Fortunately, the gaming world isn't entirely blind to or accepting of sexual violence in games. Just last year, K-Mart and Target removed Grand Theft Auto V from its shelves after numerous complaints from customers. However, the fact that it had an 18+ rating and was still pulled by only two retailers post-launch further proves how dire our current situation is.

Sexual violence in video games is so normalised that even a game such as GTA V, which is part of a franchise that is notorious for its despicable treatment of women, wasn't classified with a sexual violence warning to begin with. To put this into perspective, this is a game where you can murder sex workers to get your money back after sleeping with them.

This classification issue is one that unfortunately stretches beyond our own country. The Entertainment Software Rating Board (ESRB) in the USA and Canada has only ever labelled two video games as containing "depictions of rape or other violent sexual acts", one of which was the aforementioned Ground Zeroes. The sheer volume of titles that would have passed without such classifications is astounding.

We need to ask ourselves, why is it still plausible to omit warnings of such graphic depictions of sexual violence? Why is the visceral intensity of such games excused as being edgy, exaggerated and therefore okay? In some cases, they're defended as being a realistic depiction of the world, because rape and evil exist, and so therefore they're acceptable.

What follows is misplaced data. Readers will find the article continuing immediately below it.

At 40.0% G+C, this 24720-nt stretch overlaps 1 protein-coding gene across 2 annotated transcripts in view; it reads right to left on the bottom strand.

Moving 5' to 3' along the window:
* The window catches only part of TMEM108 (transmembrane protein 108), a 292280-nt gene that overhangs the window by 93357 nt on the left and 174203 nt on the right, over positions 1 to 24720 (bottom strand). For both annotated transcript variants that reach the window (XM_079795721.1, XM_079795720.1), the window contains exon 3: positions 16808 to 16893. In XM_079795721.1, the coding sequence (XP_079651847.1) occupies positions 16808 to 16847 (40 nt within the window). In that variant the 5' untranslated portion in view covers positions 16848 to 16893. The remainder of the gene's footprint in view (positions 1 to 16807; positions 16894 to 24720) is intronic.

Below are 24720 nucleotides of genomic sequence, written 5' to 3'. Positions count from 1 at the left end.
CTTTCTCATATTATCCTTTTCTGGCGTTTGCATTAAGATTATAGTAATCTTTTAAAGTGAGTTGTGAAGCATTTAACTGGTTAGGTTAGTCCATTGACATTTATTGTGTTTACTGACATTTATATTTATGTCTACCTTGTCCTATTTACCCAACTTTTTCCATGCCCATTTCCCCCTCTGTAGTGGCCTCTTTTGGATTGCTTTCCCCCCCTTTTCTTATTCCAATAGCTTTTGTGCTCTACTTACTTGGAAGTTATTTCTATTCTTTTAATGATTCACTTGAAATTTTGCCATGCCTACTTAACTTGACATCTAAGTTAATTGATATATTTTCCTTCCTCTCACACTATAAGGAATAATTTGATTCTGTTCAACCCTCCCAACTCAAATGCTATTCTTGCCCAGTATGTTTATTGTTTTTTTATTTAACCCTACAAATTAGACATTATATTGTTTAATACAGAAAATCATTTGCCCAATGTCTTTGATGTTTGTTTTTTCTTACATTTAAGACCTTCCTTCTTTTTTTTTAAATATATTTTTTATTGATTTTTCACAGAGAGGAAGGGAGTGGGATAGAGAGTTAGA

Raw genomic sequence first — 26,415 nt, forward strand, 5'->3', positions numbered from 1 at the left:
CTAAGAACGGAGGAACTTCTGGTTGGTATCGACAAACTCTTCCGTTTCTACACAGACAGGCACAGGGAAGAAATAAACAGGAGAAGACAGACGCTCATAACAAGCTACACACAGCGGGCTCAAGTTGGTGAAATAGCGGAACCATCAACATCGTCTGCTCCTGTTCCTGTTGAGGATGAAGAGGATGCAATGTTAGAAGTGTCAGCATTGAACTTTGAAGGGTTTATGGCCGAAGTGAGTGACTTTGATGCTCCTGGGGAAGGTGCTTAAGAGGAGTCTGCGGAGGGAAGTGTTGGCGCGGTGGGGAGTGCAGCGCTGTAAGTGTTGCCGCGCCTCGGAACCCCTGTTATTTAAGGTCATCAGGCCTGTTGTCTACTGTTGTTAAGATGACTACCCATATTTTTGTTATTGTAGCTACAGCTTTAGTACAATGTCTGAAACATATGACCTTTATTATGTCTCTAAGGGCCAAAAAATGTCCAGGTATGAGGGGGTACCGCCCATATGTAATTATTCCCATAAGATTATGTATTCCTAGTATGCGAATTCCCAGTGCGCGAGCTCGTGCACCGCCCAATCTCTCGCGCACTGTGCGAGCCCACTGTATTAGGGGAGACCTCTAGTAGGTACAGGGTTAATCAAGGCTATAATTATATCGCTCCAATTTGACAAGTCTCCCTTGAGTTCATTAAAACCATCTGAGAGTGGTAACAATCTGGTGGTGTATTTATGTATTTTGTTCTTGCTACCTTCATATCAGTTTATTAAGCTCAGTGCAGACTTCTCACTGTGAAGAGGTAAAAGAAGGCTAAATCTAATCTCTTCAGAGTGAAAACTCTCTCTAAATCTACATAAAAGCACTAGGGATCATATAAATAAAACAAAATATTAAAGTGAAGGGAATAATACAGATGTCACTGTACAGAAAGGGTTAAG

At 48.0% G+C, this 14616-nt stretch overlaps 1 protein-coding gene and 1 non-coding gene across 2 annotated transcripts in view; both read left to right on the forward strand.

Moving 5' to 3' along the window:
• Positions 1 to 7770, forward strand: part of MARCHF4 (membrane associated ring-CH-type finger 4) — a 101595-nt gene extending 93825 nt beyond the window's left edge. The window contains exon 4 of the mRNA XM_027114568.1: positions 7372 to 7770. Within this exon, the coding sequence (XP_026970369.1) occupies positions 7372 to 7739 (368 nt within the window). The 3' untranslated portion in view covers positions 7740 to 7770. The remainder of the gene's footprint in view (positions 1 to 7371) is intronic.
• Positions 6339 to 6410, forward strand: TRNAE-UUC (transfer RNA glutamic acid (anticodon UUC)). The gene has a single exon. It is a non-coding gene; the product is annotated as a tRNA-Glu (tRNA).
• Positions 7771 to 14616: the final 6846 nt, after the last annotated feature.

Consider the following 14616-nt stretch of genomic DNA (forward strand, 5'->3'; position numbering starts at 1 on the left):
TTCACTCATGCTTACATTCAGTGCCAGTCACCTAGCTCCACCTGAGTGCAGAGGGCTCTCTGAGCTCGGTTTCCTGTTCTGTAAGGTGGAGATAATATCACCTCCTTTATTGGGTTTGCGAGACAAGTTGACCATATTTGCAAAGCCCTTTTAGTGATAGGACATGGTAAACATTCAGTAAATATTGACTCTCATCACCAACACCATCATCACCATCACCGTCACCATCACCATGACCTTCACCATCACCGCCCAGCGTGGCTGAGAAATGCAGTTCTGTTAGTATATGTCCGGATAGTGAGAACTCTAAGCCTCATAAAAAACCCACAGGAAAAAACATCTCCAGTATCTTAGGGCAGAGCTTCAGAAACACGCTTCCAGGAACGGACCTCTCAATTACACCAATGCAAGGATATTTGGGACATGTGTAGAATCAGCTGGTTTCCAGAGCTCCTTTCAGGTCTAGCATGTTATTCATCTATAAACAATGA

Much like the aptly named Metal Gear Solid V character, the gaming industry clearly continues to remain too quiet when it comes to depictions of sexual violence, particularly against women. Sure, violence in general is indulged in to the point of excess. In fact, one could even argue that murder is so predominant that it too has been normalised by the industry. However, the key difference here is that games that depict graphic violence are rated accordingly and are advertised as such. Comparatively, sexual violence isn't afforded the same wide spread consideration, and it's imperative that we continue to demand it.

If the crude 'erotic' games of the 1980s can inspire such disgust and vehemence, why don't modern games?